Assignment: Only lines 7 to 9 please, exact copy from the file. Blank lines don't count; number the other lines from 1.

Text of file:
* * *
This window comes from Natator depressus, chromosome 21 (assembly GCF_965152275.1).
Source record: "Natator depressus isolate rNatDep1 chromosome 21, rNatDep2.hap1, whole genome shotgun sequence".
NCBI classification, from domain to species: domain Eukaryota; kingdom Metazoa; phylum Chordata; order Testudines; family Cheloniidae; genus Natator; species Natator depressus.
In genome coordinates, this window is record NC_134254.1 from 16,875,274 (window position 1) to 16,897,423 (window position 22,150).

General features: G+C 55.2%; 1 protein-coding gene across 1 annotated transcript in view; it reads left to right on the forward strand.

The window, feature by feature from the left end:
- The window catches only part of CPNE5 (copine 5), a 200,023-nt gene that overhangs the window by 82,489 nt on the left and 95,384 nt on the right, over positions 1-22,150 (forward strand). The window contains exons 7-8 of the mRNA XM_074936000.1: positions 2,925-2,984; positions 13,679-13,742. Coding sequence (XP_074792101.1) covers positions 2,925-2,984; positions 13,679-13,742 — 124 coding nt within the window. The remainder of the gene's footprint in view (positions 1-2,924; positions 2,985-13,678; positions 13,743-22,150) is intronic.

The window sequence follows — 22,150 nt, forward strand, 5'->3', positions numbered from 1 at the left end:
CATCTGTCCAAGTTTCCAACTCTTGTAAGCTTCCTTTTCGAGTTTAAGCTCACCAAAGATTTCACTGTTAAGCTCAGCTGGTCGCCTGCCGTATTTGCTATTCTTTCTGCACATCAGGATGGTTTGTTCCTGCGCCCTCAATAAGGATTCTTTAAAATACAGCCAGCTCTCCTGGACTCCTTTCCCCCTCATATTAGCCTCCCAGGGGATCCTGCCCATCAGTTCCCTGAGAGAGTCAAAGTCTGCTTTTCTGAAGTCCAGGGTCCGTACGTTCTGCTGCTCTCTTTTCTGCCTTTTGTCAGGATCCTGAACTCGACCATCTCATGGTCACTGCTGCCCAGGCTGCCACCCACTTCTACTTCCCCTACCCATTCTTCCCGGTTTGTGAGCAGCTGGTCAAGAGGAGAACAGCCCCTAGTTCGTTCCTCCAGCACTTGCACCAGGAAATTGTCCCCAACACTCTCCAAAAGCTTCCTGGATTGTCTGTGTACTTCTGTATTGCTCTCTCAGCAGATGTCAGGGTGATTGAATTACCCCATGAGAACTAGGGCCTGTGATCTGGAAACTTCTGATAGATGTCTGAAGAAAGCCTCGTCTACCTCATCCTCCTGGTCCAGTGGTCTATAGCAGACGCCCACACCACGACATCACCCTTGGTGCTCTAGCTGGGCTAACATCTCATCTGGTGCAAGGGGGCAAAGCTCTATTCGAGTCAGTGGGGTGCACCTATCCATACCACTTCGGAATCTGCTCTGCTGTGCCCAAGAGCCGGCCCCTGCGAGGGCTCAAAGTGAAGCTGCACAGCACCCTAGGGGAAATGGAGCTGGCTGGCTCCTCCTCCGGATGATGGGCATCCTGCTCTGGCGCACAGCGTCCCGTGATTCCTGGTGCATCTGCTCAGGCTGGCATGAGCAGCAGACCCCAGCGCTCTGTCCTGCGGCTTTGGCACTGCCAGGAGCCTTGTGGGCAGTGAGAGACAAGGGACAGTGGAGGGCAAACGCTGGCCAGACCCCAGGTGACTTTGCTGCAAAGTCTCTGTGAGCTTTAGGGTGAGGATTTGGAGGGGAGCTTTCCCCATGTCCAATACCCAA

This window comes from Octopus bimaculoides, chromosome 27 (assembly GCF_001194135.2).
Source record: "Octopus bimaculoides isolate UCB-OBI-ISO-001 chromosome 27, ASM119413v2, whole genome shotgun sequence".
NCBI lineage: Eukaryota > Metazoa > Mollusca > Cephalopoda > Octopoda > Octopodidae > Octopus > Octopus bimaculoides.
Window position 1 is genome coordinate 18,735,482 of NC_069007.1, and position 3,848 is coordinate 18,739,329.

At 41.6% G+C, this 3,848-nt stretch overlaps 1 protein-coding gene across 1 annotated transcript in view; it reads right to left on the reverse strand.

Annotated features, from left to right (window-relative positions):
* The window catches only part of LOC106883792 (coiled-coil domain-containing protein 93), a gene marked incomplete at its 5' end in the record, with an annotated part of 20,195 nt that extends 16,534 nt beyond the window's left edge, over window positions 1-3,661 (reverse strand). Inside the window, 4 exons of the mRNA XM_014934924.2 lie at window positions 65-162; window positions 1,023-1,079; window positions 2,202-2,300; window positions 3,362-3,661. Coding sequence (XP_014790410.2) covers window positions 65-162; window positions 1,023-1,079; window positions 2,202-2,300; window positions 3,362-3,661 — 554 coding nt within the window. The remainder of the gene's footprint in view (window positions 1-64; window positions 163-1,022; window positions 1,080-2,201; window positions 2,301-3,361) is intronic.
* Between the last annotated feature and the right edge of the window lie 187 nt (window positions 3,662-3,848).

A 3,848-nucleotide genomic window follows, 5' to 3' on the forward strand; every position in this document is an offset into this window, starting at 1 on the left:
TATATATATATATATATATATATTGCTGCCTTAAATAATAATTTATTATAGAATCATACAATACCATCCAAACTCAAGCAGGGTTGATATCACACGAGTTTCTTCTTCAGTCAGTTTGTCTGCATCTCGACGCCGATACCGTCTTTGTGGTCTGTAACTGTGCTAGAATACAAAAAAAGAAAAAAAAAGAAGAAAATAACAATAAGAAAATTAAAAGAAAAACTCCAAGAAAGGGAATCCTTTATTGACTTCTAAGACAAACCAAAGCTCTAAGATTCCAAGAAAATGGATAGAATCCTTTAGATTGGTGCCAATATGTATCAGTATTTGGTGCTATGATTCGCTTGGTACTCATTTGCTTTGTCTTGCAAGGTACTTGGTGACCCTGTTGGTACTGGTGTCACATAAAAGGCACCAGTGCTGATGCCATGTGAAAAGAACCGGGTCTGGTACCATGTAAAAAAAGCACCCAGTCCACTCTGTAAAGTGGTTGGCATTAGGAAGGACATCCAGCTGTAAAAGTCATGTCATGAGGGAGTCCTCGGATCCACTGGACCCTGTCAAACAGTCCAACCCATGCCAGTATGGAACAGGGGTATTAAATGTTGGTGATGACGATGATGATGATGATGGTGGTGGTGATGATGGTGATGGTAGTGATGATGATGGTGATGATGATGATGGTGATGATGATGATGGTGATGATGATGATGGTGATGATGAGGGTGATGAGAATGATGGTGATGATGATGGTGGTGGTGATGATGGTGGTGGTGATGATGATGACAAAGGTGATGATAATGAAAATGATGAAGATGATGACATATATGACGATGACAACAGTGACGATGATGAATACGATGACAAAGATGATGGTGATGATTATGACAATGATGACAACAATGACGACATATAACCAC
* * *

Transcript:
- The window catches only part of CPNE5 (copine 5), a 200,023-nt gene that overhangs the window by 82,489 nt on the left and 95,384 nt on the right, over positions 1-22,150 (forward strand). The window contains exons 7-8 of the mRNA XM_074936000.1: positions 2,925-2,984; positions 13,679-13,742. Coding sequence (XP_074792101.1) covers positions 2,925-2,984; positions 13,679-13,742 — 124 coding nt within the window. The remainder of the gene's footprint in view (positions 1-2,924; positions 2,985-13,678; positions 13,743-22,150) is intronic.

The window sequence follows — 22,150 nt, forward strand, 5'->3', positions numbered from 1 at the left end:
CATCTGTCCAAGTTTCCAACTCTTGTAAGCTTCCTTTTCGAGTTTAAGCTCACCAAAGATTTCACTGTTAAGCTCAGCTGGTCGCCTGCCGTATTTGCTATTCTTTCTGCACATCAGGATGGTTTGTTCCTGCGCCCTCAATAAGGATTCTTTAAAATACAGCCAGCTCTCCTGGACTCCTTTCCCCCTCATATTAGCCTCCCAGGGGATCCTGCCCATCAGTTCCCTGAGAGAGTCAAAGTCTGCTTTTCTGAAGTCCAGGGTCCGTACGTTCTGCTGCTCTCTTTTCTGCCTTTTGTCAGGATCCTGAACTCGACCATCTCATGGTCACTGCTGCCCAGGCTGCCACCCACTTCTACTTCCCCTACCCATTCTTCCCGGTTTGTGAGCAGCTGGTCAAGAGGAGAACAGCCCCTAGTTCGTTCCTCCAGCACTTGCACCAGGAAATTGTCCCCAACACTCTCCAAAAGCTTCCTGGATTGTCTGTGTACTTCTGTATTGCTCTCTCAGCAGATGTCAGGGTGATTGAATTACCCCATGAGAACTAGGGCCTGTGATCTGGAAACTTCTGATAGATGTCTGAAGAAAGCCTCGTCTACCTCATCCTCCTGGTCCAGTGGTCTATAGCAGACGCCCACACCACGACATCACCCTTGGTGCTCTAGCTGGGCTAACATCTCATCTGGTGCAAGGGGGCAAAGCTCTATTCGAGTCAGTGGGGTGCACCTATCCATACCACTTCGGAATCTGCTCTGCTGTGCCCAAGAGCCGGCCCCTGCGAGGGCTCAAAGTGAAGCTGCACAGCACCCTAGGGGAAATGGAGCTGGCTGGCTCCTCCTCCGGATGATGGGCATCCTGCTCTGGCGCACAGCGTCCCGTGATTCCTGGTGCATCTGCTCAGGCTGGCATGAGCAGCAGACCCCAGCGCTCTGTCCTGCGGCTTTGGCACTGCCAGGAGCCTTGTGGGCAGTGAGAGACAAGGGACAGTGGAGGGCAAACGCTGGCCAGACCCCAGGTGACTTTGCTGCAAAGTCTCTGTGAGCTTTAGGGTGAGGATTTGGAGGGGAGCTTTCCCCATGTCCAATACCCAA